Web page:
Interim management at HealthSouth Corp. said last week that although fraud at the company is now believed to have exceeded $4 billion, the rehabilitation provider is expected to recover fully from the scandal and remain financially viable.
Officials with Alvarez & Marsal, the turnaround firm managing HealthSouth, told company stakeholders at a business meeting in New York that fraud at the Birmingham, Ala., provider totaled between $3.8 billion and $4.6 billion, far higher than the $2.7 billion estimate alleged by federal prosecutors last year. An ongoing audit uncovered $2.5 billion in fraudulent accounting entries from 1996 to 2002, $500 million in incorrect accounting for goodwill and other items involved in acquisitions from 1994 to 1999, and between $800 million and $1.6 billion in "aggressive accounting" from 1992 to March 2003.
The meeting with company stakeholders was HealthSouth's first since July 7, 2003, when company officials said HealthSouth would likely avoid bankruptcy. Chief restructuring officer Bryan Marsal said at last week's business update that the company expects to produce a cleaned-up balance sheet and install a new chief executive officer and permanent management team by the end of June. HealthSouth is projecting 2004 revenue of nearly $4 billion.
"By the end of the second quarter, this company should be doing business as usual," said Guy Sansone, HealthSouth's acting chief financial officer and a partner at Alvarez & Marsal.
Declaring HealthSouth's crisis period and scrubbing of its financials largely over, restructuring officials said the company is performing better than anticipated in several service lines, although its outpatient surgery business is facing reimbursement and competitive pressures. HealthSouth spokesman Andy Brimmer called the company's inpatient and diagnostic imaging divisions "rock solid." Brimmer said major construction also continues on HealthSouth's digital hospital in its corporate hometown. The full-service acute-care facility is expected to open in early 2005.
"We have stable and improving operations that are focused on our core business, which is patient care," said interim Chairman Joel Gordon.
Legal fees and other professional fees for restructuring experts and forensic accounting work will cost HealthSouth $91 million, company officials said.
Analysts and others in the industry were surprised but encouraged by HealthSouth's stated progress, although they said several obstacles remain in the road to recovery. Among them are ongoing talks with the CMS to reach a settlement of previous Medicare overpayments related to the company's alleged fraud. But HealthSouth officials said any overpayments were not significant. HealthSouth is also discussing with the CMS the implications of the accounting fraud on future Medicare reimbursements, as well as separate whistleblower litigation against the company. Company officials would not comment on the status of the negotiations but said they hope to reach a settlement by midsummer.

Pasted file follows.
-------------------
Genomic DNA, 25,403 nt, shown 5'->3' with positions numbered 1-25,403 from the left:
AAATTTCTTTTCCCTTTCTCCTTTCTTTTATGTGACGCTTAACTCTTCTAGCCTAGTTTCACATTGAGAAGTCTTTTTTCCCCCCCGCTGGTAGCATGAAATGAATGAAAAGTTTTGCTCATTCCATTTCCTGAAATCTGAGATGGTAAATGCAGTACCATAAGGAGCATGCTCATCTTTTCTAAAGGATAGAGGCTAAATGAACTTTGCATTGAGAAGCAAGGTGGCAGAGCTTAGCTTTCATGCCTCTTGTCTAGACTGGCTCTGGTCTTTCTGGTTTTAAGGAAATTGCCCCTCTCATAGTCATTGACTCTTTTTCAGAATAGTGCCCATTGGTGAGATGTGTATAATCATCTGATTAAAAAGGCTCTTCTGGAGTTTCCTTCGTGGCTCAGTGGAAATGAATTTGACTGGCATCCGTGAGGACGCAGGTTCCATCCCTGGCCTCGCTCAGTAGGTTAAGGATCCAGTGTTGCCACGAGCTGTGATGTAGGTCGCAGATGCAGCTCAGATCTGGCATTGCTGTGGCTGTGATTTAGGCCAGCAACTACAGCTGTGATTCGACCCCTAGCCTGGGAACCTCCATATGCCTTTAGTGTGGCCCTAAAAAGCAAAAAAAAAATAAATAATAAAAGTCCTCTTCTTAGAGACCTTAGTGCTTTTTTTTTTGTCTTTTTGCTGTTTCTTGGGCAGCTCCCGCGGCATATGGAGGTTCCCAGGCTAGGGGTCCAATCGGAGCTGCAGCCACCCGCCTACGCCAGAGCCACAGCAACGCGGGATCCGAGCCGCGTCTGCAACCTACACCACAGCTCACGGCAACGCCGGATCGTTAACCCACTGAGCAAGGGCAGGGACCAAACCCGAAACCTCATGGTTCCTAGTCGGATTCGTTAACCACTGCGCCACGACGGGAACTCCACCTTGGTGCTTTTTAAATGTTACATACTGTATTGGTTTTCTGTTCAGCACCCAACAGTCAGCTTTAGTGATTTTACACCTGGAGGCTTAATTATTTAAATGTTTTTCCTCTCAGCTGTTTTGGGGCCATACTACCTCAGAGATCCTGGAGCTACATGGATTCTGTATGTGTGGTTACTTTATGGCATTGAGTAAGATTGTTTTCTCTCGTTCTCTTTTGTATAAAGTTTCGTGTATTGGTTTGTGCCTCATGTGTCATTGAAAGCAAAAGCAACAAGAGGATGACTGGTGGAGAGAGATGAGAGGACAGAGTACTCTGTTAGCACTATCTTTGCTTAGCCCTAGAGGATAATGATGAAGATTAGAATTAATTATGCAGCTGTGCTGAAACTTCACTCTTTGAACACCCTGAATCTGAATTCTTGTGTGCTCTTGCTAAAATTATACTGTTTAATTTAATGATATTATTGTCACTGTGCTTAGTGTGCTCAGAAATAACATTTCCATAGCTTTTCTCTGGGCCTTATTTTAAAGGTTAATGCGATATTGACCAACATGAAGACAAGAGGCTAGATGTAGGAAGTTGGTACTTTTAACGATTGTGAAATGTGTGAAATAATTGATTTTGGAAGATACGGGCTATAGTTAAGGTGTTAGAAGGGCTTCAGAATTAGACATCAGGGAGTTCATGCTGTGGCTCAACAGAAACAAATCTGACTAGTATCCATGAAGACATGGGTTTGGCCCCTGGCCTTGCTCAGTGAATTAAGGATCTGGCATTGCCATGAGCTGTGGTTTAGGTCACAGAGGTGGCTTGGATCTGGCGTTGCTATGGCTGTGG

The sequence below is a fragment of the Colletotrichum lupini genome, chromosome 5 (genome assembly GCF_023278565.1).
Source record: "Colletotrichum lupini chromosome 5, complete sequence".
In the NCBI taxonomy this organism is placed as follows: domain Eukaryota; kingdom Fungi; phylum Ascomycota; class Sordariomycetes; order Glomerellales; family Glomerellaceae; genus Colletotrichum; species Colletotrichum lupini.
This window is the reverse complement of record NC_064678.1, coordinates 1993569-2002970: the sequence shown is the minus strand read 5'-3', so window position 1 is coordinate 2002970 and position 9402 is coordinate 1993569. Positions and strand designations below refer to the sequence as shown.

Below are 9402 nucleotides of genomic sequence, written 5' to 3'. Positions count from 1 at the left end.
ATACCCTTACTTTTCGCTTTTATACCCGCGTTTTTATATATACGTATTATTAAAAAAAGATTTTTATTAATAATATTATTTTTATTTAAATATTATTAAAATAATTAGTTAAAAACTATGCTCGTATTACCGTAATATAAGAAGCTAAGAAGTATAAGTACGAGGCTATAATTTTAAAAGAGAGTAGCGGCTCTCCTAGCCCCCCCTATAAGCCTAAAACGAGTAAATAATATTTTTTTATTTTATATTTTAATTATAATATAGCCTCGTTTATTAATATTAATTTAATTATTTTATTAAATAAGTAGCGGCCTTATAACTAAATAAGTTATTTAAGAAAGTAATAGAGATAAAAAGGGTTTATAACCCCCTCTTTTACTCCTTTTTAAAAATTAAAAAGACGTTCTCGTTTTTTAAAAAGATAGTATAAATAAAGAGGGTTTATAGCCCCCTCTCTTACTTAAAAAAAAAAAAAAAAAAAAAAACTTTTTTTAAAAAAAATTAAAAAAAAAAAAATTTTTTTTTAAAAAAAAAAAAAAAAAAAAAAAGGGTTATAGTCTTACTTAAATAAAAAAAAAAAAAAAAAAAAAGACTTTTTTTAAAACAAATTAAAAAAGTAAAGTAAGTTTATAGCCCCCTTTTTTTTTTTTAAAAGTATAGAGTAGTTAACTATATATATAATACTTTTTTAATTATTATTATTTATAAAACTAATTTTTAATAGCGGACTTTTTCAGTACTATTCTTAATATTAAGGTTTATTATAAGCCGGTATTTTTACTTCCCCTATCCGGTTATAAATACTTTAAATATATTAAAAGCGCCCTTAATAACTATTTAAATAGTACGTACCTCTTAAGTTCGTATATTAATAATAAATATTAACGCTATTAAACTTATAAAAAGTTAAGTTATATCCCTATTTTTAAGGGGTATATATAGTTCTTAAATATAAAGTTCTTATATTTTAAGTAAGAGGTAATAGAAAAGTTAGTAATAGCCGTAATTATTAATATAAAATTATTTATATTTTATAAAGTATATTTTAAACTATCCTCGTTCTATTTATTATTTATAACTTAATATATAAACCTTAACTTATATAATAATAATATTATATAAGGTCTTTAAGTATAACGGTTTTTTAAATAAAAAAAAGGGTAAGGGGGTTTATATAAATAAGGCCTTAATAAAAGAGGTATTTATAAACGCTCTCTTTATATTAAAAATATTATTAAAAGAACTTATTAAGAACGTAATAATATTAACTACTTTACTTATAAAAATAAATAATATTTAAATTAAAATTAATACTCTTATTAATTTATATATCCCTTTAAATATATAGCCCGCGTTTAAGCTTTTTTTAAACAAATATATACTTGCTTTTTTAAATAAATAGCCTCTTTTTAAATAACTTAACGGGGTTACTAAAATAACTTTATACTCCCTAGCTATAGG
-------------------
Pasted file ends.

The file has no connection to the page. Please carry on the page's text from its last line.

Also unresolved are the U.S. Justice Department's criminal investigation, several class-action lawsuits and the company's investigation by the Securities and Exchange Commission. While analysts said the financial risk is difficult to quantify, it's something that should not be forgotten until a settlement with the government is reached.
"It appears (in the business update) that they played down the investigation risk that is still out there," said Premila Peters, an analyst who covers high-yield bonds for KDP Investment Advisors, which represents HealthSouth bondholders. "Other than that, as far as operations, based on annualized numbers so far and the company's continued confidence in their plan, it seems, although it's hard to believe, that they are viable."
When the accounting fraud was disclosed on March 19, 2003, HealthSouth feared bankruptcy and liquidation in the absence of financial facts about the company's position. Banks froze HealthSouth's credit and the board acted swiftly to remove company founder Richard Scrushy as CEO.
Scrushy has denied any knowledge of the fraud, blaming the company's gross financial misconduct on his underlings. Fifteen former HealthSouth employees, including all five former chief financial officers, have pleaded guilty in the scandal. Scrushy's jury trial is slated to begin in August.
"I give credit to the board-I'm astounded at the job they did," Peters said. "Leadership was the most important thing they needed to keep the company together."
Gordon, who became a director in 1996 with HealthSouth's acquisition of his surgery center company, said earlier this month that the company reached a "milestone" in restructuring efforts when it refinanced debt due in April that had put it in default and raised fears of bankruptcy. The company said it is current on all of its payments under its borrowing agreements that cover more than $3 billion of debt.